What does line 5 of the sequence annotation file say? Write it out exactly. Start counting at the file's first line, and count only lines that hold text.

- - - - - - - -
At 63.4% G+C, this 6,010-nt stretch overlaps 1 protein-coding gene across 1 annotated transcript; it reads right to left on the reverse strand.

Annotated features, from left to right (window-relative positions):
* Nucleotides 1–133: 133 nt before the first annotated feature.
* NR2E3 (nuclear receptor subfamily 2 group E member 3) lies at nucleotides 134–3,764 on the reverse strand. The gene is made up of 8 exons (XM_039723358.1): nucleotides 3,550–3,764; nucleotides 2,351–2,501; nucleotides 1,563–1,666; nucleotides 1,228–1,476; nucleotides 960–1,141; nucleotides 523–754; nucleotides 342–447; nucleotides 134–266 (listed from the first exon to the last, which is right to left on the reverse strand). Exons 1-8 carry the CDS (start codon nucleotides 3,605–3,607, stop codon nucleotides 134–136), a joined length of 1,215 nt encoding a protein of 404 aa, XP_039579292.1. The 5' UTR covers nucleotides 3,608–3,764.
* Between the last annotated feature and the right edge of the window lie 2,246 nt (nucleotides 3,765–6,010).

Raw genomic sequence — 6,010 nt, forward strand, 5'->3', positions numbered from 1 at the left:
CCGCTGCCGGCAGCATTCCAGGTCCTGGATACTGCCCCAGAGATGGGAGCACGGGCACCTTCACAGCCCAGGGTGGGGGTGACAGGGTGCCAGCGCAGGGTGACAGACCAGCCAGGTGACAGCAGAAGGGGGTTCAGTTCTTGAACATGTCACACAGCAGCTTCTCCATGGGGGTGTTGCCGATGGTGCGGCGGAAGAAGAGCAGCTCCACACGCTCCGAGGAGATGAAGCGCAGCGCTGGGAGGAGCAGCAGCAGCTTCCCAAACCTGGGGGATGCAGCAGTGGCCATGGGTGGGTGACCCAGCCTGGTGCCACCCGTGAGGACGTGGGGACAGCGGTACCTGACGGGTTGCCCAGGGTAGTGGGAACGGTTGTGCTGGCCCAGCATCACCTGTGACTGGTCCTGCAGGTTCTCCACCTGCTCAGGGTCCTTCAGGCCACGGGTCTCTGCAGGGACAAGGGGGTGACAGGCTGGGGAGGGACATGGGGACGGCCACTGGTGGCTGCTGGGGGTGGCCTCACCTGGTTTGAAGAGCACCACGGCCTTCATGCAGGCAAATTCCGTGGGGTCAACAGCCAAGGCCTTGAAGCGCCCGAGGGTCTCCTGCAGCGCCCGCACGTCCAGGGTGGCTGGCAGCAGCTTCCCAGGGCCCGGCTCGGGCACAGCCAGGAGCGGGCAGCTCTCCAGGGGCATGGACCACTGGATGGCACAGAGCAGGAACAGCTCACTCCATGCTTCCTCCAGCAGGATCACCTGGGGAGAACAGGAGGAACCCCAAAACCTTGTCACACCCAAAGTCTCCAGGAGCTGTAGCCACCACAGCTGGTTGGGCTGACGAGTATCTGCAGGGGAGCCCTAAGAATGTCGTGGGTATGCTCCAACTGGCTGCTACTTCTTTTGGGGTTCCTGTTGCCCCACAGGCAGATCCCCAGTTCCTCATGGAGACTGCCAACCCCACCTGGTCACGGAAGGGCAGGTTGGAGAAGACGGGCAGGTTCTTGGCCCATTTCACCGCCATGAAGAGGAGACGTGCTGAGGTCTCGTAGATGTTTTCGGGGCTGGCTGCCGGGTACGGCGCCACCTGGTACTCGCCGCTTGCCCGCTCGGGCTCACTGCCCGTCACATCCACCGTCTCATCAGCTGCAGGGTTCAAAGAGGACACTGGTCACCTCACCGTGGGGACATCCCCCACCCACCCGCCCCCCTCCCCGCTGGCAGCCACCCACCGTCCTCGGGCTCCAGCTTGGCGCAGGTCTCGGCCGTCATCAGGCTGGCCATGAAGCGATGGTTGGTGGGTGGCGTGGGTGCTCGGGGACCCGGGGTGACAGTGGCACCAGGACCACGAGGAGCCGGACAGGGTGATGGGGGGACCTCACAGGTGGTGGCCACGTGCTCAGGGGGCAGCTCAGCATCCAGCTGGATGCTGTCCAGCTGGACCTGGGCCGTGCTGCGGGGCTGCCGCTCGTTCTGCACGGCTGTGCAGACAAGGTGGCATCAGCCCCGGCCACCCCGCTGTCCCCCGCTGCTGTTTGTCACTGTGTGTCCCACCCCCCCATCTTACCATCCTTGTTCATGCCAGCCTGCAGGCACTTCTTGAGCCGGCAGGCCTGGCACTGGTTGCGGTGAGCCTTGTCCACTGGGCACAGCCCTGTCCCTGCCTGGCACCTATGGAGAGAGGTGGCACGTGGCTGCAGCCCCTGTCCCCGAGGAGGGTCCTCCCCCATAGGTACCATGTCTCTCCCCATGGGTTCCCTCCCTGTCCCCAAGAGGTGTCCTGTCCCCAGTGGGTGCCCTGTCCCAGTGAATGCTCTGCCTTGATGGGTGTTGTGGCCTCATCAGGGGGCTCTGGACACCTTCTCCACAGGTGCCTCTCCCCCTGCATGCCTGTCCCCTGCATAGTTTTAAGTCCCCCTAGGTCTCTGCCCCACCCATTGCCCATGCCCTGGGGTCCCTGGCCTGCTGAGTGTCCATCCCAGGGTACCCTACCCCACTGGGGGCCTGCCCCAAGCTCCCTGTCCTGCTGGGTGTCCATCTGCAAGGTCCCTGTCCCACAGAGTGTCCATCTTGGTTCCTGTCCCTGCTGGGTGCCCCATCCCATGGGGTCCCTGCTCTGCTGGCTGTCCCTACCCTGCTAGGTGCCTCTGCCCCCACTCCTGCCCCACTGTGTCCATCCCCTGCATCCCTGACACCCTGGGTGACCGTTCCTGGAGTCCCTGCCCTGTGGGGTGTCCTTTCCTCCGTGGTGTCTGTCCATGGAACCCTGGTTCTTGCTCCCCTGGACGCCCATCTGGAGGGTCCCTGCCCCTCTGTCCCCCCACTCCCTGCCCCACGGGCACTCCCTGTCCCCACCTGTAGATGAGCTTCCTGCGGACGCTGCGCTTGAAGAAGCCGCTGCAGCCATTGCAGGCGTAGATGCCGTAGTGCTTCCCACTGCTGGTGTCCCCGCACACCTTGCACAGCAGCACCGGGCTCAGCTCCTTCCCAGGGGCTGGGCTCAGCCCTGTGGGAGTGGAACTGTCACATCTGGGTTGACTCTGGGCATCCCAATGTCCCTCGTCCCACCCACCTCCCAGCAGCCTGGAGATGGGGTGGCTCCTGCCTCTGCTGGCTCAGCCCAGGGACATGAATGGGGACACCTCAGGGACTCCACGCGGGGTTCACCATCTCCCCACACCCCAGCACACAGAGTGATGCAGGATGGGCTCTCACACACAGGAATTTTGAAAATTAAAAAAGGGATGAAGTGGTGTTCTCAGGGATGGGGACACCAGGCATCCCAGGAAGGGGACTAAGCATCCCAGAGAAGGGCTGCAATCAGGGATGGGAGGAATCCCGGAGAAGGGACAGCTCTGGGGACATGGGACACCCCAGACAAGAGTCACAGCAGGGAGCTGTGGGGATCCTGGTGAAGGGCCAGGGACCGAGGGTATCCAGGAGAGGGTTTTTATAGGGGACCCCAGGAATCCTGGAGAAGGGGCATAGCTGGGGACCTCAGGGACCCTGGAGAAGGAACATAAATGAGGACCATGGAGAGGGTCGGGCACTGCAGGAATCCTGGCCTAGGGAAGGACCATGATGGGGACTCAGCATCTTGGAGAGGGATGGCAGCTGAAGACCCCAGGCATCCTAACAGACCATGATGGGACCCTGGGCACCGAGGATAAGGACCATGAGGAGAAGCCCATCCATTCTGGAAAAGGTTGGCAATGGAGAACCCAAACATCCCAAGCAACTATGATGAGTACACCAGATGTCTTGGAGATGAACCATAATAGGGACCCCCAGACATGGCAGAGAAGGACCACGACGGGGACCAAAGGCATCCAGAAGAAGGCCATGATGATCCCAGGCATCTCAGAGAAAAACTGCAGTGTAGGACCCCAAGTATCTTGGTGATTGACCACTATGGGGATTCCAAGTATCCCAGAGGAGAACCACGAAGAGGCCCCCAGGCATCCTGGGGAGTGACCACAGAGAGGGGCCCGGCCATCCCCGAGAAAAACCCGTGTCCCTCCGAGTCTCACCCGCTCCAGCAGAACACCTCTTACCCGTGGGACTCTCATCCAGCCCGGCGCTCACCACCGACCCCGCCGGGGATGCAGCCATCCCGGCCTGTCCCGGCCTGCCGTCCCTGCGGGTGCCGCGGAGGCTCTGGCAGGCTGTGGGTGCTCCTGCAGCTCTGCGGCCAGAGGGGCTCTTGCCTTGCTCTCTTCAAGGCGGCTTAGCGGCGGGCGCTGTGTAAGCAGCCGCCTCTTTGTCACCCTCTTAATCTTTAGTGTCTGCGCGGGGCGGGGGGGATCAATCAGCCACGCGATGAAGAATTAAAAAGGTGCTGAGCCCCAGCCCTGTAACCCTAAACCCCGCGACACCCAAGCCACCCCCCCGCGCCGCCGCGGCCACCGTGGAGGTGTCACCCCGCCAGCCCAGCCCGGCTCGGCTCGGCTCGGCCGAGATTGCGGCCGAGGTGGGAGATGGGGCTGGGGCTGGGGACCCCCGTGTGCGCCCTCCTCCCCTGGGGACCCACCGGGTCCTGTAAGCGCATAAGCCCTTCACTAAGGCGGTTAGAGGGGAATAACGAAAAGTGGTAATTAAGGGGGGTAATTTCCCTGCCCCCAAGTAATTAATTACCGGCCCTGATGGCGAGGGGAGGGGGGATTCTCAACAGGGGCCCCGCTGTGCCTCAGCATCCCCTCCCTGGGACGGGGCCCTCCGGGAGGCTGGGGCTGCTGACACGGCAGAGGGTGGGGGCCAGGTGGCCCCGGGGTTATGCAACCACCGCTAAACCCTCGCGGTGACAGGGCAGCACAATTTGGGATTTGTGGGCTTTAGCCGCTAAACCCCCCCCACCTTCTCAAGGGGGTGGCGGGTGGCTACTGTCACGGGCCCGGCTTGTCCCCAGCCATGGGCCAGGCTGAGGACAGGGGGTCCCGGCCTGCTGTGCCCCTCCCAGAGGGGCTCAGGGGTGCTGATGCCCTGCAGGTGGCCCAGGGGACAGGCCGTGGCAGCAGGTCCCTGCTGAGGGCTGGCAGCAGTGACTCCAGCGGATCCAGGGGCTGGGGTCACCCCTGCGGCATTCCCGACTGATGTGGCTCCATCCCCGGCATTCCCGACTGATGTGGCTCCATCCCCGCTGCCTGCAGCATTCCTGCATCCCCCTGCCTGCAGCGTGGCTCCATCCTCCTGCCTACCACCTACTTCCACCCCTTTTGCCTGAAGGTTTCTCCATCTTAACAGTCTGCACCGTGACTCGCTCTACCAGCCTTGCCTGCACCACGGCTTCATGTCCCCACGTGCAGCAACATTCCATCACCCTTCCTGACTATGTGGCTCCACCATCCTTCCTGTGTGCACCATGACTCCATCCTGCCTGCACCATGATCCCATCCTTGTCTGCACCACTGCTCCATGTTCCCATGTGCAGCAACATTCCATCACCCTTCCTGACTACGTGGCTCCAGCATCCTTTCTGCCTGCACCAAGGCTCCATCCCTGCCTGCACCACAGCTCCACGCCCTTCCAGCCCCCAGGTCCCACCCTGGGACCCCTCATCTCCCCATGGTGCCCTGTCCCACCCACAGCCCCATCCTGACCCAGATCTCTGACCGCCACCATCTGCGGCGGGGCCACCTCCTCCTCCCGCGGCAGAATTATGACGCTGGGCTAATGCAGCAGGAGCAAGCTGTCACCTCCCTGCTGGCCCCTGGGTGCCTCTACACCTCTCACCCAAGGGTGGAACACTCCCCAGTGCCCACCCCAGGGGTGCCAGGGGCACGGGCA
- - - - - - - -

* Between the last annotated feature and the right edge of the window lie 2,246 nt (nucleotides 3,765–6,010).